Luxury Roundtable


Why luxury brands must combine online media with offline channels for affluent consumer attention

January 4, 2024

Alyce Panico Alyce Panico


By Alyce Panico

In the past year, I have noticed a similarity across a variety of consumer bases – the idea that experiences versus token items are far more coveted than ever before. Consumers are seeking meaningful purchases that offer memories and experiential connections.

In my role as CEO of Luxe Collective Group (LCG), a media planning and buying agency specializing in premium and luxury brand marketing, I am fortunate to touch the worlds of travel, beauty, fragrance, jewelry, timepieces, fashion/apparel, accessories and spirits. The common thread being the people we aim to reach with our brand messages are all seeking a premium and desired experience.

Across all industries within our portfolio, brands are receiving the same messages from their customers – more brand connections and unique touchpoints from all channels.

Making an impression
Audiences want to be communicated from various platforms in a personalized way.

To keep that audience engaged it requires tailored brand differentiation crafted with careful coordination of content alignment mixed with negotiation of the best possible placements.

To attain this level of holistic audience engagement, we must innovate new-to-market media opportunities to accomplish our goals.

Luxury brands tend to take a methodical approach when embracing of innovation in media. Often, that is solely because the preference to get it right takes precedence over being first. Do less, but do it exceptionally well, has always been my preference in guiding our client partners.

Spreading impressions too thin does not make for meaningful branding moments. There is often a story to be told. We need a combination of platforms to tell those stories. We never lose sight of activations necessary across the entire marketing funnel. Without feeding the top, the bottom will run out.

Over the past year, I have enjoyed seeing a return to some traditional media channels. We spend the bulk of our budgets in digital platforms. Performance is paramount and we are grateful we can optimize in real time and learn from billions of data signals our systems offer.

There have never been more advancements in audience-based/programmatic media. Social media marketing has become more challenging with constant changes to the audience allowances across major platforms with stipulations that reset at every iOS update.

That said, the full-funnel approach to media will often include consideration of how the consumer is viewing the ad message. We ask ourselves where we may reach people in uninterrupted, lean-in environments.

A mobile-first approach is often necessary given the consumption habits of the global population. This holds true in premium and luxury marketing.

However, we cannot solely rely on small-screen branding. For this reason, we see many formerly disruptive brands that relied on digital-only campaigns now look toward platforms such as linear television and newspapers.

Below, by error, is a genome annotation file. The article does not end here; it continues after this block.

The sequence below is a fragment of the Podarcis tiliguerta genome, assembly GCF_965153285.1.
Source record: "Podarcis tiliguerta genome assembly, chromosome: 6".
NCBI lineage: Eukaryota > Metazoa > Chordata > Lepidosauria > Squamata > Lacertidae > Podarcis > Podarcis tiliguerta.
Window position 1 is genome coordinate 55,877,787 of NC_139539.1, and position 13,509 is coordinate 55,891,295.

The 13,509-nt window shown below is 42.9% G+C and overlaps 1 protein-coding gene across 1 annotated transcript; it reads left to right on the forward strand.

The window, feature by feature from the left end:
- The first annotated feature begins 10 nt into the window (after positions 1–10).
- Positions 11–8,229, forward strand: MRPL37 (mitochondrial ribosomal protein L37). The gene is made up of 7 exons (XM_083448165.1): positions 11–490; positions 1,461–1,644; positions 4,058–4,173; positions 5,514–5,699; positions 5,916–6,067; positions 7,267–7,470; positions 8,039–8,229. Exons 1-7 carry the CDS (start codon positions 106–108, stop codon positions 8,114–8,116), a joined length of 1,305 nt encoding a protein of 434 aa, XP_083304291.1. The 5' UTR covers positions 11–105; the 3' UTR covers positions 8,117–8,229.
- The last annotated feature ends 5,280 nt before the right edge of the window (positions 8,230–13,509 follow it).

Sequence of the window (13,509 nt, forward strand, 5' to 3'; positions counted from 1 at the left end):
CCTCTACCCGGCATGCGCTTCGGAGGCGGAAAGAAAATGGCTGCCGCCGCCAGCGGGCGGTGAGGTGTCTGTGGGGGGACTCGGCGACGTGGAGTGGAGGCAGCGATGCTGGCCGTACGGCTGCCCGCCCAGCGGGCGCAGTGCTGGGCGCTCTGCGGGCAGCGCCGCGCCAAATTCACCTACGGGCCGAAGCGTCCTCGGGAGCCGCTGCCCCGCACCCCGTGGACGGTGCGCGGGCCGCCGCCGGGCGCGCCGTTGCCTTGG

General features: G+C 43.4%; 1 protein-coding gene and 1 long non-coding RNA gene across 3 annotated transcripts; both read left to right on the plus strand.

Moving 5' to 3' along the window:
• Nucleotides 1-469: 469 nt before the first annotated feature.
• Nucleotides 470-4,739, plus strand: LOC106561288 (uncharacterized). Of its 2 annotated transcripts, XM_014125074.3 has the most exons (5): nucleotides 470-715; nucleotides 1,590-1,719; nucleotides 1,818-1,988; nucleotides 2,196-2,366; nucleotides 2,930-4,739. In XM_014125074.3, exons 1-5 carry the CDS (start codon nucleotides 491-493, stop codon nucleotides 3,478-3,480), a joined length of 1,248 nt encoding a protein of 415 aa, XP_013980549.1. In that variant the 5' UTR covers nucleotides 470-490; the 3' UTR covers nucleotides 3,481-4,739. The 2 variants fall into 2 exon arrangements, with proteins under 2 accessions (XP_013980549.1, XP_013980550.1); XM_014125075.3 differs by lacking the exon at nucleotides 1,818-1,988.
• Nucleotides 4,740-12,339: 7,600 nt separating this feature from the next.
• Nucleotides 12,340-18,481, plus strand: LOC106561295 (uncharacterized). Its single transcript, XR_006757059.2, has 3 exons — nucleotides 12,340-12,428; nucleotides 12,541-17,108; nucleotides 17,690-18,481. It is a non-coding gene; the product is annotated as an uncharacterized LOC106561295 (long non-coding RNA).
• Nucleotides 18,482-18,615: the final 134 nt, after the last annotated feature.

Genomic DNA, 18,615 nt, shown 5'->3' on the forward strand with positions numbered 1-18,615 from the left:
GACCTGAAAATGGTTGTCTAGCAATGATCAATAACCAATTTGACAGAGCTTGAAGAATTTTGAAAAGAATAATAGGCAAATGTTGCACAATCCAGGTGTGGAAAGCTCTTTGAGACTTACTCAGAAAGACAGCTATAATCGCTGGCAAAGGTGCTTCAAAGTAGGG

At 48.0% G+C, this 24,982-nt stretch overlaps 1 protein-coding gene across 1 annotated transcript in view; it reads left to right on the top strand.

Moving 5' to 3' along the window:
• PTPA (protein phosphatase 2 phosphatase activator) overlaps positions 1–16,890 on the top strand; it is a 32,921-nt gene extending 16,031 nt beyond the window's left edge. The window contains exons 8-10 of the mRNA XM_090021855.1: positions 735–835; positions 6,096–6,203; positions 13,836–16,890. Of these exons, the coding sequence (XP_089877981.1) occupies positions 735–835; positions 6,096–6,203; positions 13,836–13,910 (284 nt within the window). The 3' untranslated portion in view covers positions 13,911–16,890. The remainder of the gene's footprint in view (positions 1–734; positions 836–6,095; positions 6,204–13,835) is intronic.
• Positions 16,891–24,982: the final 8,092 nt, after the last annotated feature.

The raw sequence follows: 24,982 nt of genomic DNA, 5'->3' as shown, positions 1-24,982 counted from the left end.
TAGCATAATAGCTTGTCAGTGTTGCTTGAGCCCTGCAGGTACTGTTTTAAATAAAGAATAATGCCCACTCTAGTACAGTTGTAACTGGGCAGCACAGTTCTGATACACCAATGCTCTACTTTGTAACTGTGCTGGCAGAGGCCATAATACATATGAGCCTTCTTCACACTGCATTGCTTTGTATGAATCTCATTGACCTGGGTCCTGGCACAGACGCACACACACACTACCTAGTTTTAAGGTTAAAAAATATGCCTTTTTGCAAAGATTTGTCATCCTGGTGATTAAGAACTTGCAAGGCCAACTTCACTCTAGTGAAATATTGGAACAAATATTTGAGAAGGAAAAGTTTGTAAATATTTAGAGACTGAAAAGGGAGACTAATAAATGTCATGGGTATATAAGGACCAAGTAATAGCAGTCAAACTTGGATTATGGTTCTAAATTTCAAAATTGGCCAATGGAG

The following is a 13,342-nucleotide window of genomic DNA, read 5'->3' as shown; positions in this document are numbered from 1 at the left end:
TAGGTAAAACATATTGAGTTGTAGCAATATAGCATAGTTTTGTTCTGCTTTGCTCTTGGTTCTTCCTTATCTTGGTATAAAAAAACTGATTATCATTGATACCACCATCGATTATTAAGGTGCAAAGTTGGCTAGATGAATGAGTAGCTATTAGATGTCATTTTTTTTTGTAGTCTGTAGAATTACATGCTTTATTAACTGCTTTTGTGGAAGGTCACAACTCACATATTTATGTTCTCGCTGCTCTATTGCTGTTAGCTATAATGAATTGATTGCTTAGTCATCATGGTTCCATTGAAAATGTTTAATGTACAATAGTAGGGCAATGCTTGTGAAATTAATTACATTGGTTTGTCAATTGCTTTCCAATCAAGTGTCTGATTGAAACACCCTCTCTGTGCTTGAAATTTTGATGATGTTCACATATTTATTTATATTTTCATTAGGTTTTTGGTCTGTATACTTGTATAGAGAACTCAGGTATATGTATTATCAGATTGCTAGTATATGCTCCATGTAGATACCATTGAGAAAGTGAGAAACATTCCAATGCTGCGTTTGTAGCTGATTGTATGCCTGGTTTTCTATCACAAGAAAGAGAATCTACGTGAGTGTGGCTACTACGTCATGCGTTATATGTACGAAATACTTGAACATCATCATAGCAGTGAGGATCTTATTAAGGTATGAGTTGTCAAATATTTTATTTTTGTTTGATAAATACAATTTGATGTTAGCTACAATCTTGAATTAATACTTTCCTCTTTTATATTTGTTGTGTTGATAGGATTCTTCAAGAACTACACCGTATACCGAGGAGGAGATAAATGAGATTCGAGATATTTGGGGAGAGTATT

Why? It is simple – the impact of the brand message is larger, more important by association in non-mobile environments. We need a solid combination of advertising formats to run a campaign that taps into awareness and conversion results.

Time for the big screen
I encourage brands to consider larger-format options for awareness-building success, such as outdoor, TV (streaming or linear depending on audience segmentation needs) and cinema, where in a post-pandemic world this medium offers an escape to viewers and one of the largest screen environments we can offer.

With beautiful video, we can invite consumers into the world of our brand partners. Combined with mobile/digital amplification necessary for reach, frequency, targetability and scale, we reach them at multiple touch points.

Storytelling through media is my favorite part of the job. More than ever, we understand that people are seeking exceptional and bespoke experiences, especially when operating in the premium market.

Travel is a sector in which people are enjoying a new post-pandemic consumption level. Given this is one of the top areas where disposable income goes, the need to stand out amongst destination offerings has never been more important.

Compared to 2019, as an example, global leisure travel is up more than 30 percent as of late Q1 2023. Data tells us that spending on “experiences in destinations across the world” is up 65 percent versus spending on “things” up 12 percent (2023 versus 2019).

THE IDEA OF shared experience translates far beyond purchases. This idea can be the guiding light, for brands of multiple categories, as we look for inspiration in media choices and partnerships as we head into 2024.

When we can share the story behind our brands, we can illustrate the unique elements of the “experience,” creating a sense of community. The brand name anchors the story. However, the story is more important than the logo.

Alyce Panico is CEO of Luxe Collective Group, New York. Reach her at